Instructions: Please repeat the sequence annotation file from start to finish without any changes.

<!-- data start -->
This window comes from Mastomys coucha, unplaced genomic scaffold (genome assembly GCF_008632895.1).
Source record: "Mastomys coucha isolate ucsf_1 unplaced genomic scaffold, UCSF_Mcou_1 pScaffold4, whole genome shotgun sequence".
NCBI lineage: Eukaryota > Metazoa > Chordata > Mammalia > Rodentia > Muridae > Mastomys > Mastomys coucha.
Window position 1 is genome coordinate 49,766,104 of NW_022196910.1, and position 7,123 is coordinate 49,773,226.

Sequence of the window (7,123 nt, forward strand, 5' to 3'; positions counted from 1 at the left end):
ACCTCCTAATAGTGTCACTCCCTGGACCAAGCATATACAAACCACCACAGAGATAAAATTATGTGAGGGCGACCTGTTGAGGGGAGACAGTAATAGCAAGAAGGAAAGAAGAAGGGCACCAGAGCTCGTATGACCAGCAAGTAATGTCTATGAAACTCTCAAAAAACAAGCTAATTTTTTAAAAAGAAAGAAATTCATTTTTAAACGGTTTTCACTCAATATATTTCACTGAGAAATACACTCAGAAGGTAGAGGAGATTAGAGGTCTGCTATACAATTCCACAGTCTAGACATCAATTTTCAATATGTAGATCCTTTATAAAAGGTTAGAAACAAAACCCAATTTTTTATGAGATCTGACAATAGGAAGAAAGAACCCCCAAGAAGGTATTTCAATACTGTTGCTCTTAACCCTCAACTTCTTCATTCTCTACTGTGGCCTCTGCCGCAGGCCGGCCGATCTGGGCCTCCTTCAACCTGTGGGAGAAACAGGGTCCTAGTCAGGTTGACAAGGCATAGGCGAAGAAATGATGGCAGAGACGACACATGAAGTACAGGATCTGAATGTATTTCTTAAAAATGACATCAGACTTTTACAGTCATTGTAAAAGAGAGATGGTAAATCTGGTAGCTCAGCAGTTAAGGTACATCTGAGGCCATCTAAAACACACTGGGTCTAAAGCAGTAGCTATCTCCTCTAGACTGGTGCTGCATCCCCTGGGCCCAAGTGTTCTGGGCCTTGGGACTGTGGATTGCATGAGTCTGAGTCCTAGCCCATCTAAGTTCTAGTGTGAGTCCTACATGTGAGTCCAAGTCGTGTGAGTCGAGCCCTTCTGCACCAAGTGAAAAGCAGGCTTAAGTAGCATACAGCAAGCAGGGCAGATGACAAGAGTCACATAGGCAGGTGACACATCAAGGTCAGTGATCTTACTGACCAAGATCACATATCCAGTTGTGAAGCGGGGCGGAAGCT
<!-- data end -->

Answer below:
This window comes from Mastomys coucha, unplaced genomic scaffold (genome assembly GCF_008632895.1).
Source record: "Mastomys coucha isolate ucsf_1 unplaced genomic scaffold, UCSF_Mcou_1 pScaffold4, whole genome shotgun sequence".
NCBI lineage: Eukaryota > Metazoa > Chordata > Mammalia > Rodentia > Muridae > Mastomys > Mastomys coucha.
Window position 1 is genome coordinate 49,766,104 of NW_022196910.1, and position 7,123 is coordinate 49,773,226.

Sequence of the window (7,123 nt, forward strand, 5' to 3'; positions counted from 1 at the left end):
ACCTCCTAATAGTGTCACTCCCTGGACCAAGCATATACAAACCACCACAGAGATAAAATTATGTGAGGGCGACCTGTTGAGGGGAGACAGTAATAGCAAGAAGGAAAGAAGAAGGGCACCAGAGCTCGTATGACCAGCAAGTAATGTCTATGAAACTCTCAAAAAACAAGCTAATTTTTTAAAAAGAAAGAAATTCATTTTTAAACGGTTTTCACTCAATATATTTCACTGAGAAATACACTCAGAAGGTAGAGGAGATTAGAGGTCTGCTATACAATTCCACAGTCTAGACATCAATTTTCAATATGTAGATCCTTTATAAAAGGTTAGAAACAAAACCCAATTTTTTATGAGATCTGACAATAGGAAGAAAGAACCCCCAAGAAGGTATTTCAATACTGTTGCTCTTAACCCTCAACTTCTTCATTCTCTACTGTGGCCTCTGCCGCAGGCCGGCCGATCTGGGCCTCCTTCAACCTGTGGGAGAAACAGGGTCCTAGTCAGGTTGACAAGGCATAGGCGAAGAAATGATGGCAGAGACGACACATGAAGTACAGGATCTGAATGTATTTCTTAAAAATGACATCAGACTTTTACAGTCATTGTAAAAGAGAGATGGTAAATCTGGTAGCTCAGCAGTTAAGGTACATCTGAGGCCATCTAAAACACACTGGGTCTAAAGCAGTAGCTATCTCCTCTAGACTGGTGCTGCATCCCCTGGGCCCAAGTGTTCTGGGCCTTGGGACTGTGGATTGCATGAGTCTGAGTCCTAGCCCATCTAAGTTCTAGTGTGAGTCCTACATGTGAGTCCAAGTCGTGTGAGTCGAGCCCTTCTGCACCAAGTGAAAAGCAGGCTTAAGTAGCATACAGCAAGCAGGGCAGATGACAAGAGTCACATAGGCAGGTGACACATCAAGGTCAGTGATCTTACTGACCAAGATCACATATCCAGTTGTGAAGCGGGGCGGAAGCT